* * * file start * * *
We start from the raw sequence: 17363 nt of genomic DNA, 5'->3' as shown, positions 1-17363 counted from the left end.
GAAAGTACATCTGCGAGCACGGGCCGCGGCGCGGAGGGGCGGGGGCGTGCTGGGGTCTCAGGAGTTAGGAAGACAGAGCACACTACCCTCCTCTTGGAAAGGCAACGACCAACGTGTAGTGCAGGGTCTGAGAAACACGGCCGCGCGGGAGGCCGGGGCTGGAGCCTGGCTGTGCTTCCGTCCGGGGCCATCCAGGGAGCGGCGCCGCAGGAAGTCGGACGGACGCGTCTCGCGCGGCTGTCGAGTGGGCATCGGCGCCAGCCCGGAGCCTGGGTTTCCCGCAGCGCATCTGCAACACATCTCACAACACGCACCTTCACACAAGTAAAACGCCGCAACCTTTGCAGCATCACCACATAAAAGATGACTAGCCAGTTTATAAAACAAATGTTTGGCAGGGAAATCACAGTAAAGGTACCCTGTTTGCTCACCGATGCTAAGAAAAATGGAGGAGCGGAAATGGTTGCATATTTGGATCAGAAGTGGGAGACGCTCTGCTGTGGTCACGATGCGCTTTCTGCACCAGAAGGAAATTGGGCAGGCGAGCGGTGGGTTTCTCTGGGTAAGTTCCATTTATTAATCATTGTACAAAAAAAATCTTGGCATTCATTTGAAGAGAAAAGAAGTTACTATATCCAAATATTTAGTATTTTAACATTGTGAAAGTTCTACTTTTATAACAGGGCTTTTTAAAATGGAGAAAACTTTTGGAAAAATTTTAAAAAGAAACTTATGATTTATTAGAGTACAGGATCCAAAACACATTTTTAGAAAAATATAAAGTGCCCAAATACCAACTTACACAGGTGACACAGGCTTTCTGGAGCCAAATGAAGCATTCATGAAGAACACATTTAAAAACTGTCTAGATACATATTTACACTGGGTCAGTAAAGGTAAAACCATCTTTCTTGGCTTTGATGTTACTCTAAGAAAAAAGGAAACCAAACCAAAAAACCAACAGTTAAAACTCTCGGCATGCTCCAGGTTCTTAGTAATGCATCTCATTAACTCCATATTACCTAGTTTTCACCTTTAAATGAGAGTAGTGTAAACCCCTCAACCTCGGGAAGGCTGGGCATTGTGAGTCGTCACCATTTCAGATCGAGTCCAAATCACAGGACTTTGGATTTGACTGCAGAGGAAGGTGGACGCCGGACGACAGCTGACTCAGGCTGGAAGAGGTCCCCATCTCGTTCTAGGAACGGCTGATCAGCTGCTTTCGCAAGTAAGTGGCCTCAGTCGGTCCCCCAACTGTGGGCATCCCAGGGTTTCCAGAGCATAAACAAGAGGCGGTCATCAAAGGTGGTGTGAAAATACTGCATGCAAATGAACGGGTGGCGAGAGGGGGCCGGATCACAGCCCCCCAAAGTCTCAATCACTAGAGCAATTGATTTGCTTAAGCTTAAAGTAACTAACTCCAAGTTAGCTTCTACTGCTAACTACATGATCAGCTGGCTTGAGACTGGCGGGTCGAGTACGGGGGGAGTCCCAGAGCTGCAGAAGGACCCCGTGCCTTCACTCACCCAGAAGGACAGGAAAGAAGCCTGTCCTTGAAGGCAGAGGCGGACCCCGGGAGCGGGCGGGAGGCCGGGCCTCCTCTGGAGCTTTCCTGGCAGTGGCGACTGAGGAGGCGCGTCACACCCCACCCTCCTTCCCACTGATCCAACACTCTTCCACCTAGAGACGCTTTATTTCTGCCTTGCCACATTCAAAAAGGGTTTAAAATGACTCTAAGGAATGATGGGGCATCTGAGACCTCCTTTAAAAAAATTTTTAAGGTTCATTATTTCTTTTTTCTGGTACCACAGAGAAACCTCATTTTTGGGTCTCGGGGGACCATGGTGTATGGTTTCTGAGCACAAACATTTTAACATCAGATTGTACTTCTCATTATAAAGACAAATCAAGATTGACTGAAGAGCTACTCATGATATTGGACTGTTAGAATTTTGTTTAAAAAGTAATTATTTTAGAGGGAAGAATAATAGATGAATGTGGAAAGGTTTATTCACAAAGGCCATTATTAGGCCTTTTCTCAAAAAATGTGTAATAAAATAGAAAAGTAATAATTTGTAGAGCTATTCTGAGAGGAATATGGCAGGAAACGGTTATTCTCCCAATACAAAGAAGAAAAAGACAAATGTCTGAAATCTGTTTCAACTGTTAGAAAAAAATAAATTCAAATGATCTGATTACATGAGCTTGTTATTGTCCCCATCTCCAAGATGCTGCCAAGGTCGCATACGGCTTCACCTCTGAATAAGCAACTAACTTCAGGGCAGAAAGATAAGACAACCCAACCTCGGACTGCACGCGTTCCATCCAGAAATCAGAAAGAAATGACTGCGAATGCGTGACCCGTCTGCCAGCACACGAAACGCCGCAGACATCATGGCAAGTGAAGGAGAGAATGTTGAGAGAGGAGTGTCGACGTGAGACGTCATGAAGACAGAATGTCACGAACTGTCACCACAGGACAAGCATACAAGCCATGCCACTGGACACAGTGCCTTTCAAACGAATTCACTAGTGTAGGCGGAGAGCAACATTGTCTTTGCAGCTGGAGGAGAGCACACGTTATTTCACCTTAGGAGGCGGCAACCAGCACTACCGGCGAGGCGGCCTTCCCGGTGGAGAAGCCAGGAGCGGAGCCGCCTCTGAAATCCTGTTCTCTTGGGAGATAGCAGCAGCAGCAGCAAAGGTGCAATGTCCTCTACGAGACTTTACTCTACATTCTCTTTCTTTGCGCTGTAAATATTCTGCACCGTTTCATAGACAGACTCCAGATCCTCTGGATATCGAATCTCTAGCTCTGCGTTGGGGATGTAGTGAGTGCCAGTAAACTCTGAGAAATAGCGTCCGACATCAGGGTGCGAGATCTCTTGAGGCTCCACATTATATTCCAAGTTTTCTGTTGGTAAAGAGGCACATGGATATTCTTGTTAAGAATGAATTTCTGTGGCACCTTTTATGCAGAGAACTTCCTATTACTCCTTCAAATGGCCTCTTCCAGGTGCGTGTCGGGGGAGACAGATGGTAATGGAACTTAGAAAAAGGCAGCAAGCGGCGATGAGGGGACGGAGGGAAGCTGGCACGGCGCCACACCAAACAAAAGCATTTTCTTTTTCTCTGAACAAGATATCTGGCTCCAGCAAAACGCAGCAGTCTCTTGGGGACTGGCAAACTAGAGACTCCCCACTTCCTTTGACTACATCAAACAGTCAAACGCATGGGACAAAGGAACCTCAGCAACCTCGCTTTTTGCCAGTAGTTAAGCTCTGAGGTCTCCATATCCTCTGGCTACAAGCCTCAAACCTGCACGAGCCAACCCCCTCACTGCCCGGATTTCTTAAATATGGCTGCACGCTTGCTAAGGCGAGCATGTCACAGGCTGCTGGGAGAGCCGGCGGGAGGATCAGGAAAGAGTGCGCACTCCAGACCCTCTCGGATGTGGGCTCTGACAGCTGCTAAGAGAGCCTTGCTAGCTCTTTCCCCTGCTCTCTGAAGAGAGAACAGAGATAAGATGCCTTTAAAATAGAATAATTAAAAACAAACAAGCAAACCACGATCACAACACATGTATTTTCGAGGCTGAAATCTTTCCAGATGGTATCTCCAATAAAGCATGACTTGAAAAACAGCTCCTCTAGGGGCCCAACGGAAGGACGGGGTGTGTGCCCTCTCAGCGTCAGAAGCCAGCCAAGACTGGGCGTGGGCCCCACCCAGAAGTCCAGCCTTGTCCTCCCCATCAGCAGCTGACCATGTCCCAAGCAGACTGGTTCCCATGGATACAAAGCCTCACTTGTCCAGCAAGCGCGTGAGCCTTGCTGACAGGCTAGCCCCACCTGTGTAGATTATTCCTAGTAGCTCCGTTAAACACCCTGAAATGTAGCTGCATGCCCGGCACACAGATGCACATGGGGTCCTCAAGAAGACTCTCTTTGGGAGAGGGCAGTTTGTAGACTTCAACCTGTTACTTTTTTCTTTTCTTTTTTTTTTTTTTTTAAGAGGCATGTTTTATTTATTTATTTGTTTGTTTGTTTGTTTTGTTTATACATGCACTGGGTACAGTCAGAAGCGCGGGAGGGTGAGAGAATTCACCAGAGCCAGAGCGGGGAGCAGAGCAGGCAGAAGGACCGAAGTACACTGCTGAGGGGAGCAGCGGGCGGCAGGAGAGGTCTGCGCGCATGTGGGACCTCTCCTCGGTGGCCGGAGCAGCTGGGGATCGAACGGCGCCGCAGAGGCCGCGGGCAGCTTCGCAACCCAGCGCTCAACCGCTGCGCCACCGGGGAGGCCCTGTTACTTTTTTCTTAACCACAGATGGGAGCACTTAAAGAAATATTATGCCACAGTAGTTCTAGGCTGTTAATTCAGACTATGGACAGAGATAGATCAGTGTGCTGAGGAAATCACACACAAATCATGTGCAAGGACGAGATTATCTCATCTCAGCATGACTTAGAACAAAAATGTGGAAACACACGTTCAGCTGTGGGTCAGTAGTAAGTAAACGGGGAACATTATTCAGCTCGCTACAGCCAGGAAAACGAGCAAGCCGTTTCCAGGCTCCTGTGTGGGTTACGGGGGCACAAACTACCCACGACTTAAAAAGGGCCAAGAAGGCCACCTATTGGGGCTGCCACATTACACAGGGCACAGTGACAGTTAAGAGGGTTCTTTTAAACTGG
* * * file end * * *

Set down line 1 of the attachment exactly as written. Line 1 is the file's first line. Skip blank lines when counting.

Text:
We start from the raw sequence: 17363 nt of genomic DNA, 5'->3' as shown, positions 1-17363 counted from the left end.